Our Thoughts on Why is Mass Effect 2 is one of the best RPG’s of all time

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Author:

Kyle Smith

Publish Date:

12 Oct 2020

Mass Effect 2 is considered the best game out of the Bioware back catalogue of impressive RPGs. Scoring high scores across the board, most notably a 96 on Metacritic, after being out for 10 years. So the questions poses, why is this game still considered as one of the best RPG’s of all time and why does this game sit above some of the most favoured cult RPGs such as Skyrim and The Witcher 3, in the eyes of critiques? Well I though I would share our thoughts below. Before we go ahead, its worth pointing out that SPOILERS for all of the Mass Effect games will potentially be contained in this article, so If you are holding off playing these, I would suggest reading this article after.

Mass Effect 2 is a game where the developers Bioware, wanted to put the player in a world where everything was on the line. The universe was under threat by an enemy that put the civilisation of species under threat of eradication. As Commander Shepard you needed to gather a band of allies, to investigate this threat and ward it off. Pretty standard, right? No, because not only did you have to worry about this task, but your crew carried their own baggage, personal problems that where in the back of their mind, and with them knowing that this might be their last mission, leaving these un-addressed could cost them their lives. You had politics to deal with, alliances to make, people to save, friendships to build and all whilst you are in the pocket of a man, of whom you do not know is an enemy or ally. Adding to the long list of problems is the fact that the enemy isn’t going to wait for you to resolve these before attacking. No, the Reapers are coming and as Commander Shepard you are against the clock from the beginning to end of this game. Although, at first it seems overwhelming, it is this deepness of the all the ‘problems you have to face’ that makes this game as highly received as it is. But don’t threat, Bioware does a fantastic job of making it easy to manage all these factors, but to be clear managing your time is all about choice. Which moves me onto the next point ‘the choices in Mass Effect 2’. At the core of Mass Effect 2’s story is the deep butterfly effect that the game presents. Choices in Mass Effect 2 have scaling consequences which range from small things like ‘Discounts at Selected Shops’ all the way through to ‘If a character from your crew, survives a situation’. Everything you do feels like it bares weight. I mean this is something that appears in all of the Mass Effect games, but none of the choices you make in other games feel quite as ‘important’ as the ones in 2. I know some of you might be thinking “WAIT! NO!” But hear me out. In Mass Effect 1, the biggest decision you make is whether you save ‘The Council of Leader’s’ or save ‘pretty much 95% of the entire Army’. Now it’s a hard decision to make, because which is most important? Without leaders, the army can’t function, but without an army, Leaders can’t fight. Either way, the result is bad. But in Mass Effect 2, although you never have to make decision this big, if you decide to do something that a team mate doesn’t benefit your mission, you could lose a member of your team during the events of the game, making your entire team more likely to die and fail during the final suicide mission. Failing this mission could result in the universe being destroyed due to not weakening the danger of the incoming threat. In Mass Effect 2, you are always managing a series of small to medium decisions that have ‘huge’ later consequences, where as in both 3 and 1, you have big issues, that ultimately end up with a similar result.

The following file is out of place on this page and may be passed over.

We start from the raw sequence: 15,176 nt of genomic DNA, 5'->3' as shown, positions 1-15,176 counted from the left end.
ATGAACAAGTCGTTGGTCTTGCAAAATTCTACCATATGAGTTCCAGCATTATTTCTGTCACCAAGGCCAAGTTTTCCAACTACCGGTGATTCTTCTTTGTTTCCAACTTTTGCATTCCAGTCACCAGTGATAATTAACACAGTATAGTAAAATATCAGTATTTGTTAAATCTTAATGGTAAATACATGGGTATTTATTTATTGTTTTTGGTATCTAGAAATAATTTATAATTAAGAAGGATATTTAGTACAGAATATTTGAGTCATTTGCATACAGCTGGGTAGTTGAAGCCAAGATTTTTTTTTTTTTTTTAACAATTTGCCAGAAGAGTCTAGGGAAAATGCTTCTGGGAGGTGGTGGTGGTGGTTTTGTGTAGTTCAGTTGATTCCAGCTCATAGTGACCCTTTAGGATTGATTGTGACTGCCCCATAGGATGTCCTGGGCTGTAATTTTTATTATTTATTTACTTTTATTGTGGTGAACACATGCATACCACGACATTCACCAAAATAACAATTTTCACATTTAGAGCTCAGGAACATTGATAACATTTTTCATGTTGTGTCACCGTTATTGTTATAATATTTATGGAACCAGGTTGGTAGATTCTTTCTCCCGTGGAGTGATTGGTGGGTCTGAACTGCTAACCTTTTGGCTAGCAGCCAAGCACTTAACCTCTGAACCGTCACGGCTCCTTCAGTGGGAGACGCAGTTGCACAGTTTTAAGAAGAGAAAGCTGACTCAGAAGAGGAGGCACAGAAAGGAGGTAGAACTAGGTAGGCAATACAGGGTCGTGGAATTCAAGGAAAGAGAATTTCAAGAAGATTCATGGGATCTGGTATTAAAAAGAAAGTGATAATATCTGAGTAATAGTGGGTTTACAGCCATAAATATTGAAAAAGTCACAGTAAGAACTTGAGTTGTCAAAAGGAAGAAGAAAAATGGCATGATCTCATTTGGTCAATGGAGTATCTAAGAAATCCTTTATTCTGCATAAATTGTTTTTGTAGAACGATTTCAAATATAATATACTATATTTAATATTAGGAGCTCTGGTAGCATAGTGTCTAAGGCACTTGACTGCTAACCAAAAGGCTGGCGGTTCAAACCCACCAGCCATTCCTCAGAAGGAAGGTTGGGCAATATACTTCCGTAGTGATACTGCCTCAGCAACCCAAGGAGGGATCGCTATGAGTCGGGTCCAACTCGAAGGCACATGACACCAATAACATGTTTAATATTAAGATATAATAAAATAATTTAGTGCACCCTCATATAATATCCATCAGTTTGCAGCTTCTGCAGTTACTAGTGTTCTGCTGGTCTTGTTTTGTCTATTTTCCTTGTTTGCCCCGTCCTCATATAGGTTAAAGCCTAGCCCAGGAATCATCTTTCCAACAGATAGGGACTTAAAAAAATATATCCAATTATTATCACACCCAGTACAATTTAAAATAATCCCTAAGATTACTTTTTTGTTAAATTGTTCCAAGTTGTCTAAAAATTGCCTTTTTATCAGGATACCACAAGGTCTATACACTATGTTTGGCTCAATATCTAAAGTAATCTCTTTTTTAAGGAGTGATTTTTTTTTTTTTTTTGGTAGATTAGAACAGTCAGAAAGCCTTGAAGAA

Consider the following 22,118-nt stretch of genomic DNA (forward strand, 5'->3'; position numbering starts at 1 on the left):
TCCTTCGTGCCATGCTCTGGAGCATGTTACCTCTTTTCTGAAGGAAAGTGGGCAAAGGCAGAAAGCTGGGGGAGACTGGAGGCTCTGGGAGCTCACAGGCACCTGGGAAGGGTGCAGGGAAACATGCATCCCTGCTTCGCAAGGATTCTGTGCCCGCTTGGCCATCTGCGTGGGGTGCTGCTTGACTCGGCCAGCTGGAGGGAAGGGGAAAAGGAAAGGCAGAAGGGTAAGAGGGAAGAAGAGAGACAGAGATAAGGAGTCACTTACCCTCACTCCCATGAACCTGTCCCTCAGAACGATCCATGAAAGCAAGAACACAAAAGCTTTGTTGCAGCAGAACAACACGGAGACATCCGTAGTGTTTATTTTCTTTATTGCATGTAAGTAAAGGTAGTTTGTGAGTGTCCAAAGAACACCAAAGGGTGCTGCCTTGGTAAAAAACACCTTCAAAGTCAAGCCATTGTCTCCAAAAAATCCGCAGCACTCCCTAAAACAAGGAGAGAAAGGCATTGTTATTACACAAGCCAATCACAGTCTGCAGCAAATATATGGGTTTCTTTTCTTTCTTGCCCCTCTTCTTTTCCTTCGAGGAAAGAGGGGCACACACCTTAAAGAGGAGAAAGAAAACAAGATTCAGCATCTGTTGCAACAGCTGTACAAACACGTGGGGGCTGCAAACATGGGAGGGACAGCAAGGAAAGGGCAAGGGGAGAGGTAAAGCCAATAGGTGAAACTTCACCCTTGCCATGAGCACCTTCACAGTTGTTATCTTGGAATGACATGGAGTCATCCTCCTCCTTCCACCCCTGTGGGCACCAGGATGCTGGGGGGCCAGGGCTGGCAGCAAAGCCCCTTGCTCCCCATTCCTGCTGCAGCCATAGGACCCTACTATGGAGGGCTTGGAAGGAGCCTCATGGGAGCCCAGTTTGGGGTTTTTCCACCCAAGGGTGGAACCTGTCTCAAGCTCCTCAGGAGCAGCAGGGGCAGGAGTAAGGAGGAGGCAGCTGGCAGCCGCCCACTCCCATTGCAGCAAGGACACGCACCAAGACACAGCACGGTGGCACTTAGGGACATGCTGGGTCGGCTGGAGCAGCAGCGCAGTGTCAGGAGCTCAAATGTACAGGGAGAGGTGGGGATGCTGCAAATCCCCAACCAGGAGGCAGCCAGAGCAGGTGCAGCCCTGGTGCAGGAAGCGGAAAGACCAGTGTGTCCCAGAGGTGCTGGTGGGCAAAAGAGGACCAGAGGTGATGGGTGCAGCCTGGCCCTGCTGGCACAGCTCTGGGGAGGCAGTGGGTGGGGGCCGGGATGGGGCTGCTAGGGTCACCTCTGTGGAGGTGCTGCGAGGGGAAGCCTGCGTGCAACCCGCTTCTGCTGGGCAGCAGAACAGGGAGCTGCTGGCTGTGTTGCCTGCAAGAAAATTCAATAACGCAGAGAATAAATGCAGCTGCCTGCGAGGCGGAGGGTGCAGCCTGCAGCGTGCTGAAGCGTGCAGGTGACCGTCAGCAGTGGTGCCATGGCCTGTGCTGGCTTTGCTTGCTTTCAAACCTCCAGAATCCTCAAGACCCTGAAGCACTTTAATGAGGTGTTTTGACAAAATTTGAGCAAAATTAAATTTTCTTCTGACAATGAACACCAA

Finally, Mass Effect 2 was the most fun to play. When you were playing, time just flew by. You’d look at the clock and realise that 6 hours had passed by without realising it. Whereas with the other entries I found myself stopping a lot more frequently and returning to them after a short lunch break etc. Although, the other entries did have moments of time passing quickly and they aren’t by any stretch of imagination bad games, it just wasn’t as consistent as the second entry for drawing me in. I would find myself spending hours genuinely wanting to learn more about my crew, doing their amazing side missions and losing myself in the world. The companionship in the game was captured to perfection, even if it was through rigid non-mocap animations. Mass Effect 2 is about a journey of redemption, a mission where everyone knows that the chances of coming back are unlikely. So, tactically Bioware made the characters so interesting a deep that you never wanted any of them to die, so you would find yourself fighting against the inevitable and it was incredible. The worst criticism the second entry received was due to the removal of things like driving around a planet or moon, to mine its many resources. In my opinion, I think Bioware stripped these back, to always keep the story moving, keeping to the sense of imminent threat. It keeps you invested in the feeling that there is urgency looming above you, and you don’t have time to ‘mess around’. In comparison this is where I feel games like the Witcher 3 fall kind of short. Now I LOVE the Witcher 3, I thought it was an amazing game, but I did find that the immersion was broken when I was told “CIRI IS IN IMMINENT DANGER, GET TO HER QUICK!” but would then stop idly to help an old women get her frying pan, and then decide to pick some flower and hunt a wolf. I mean, its not to say it makes a game bad by doing this, I just believe that in the case of Mass Effect 2, it helped keep the tension and prioritisation feel real. Let us know in the comments sections on our social media pages of what you thought about this article. Do you agree that Mass Effect 2 is the best in the series? If not, tell us why! We’d be interested to hear your thoughts!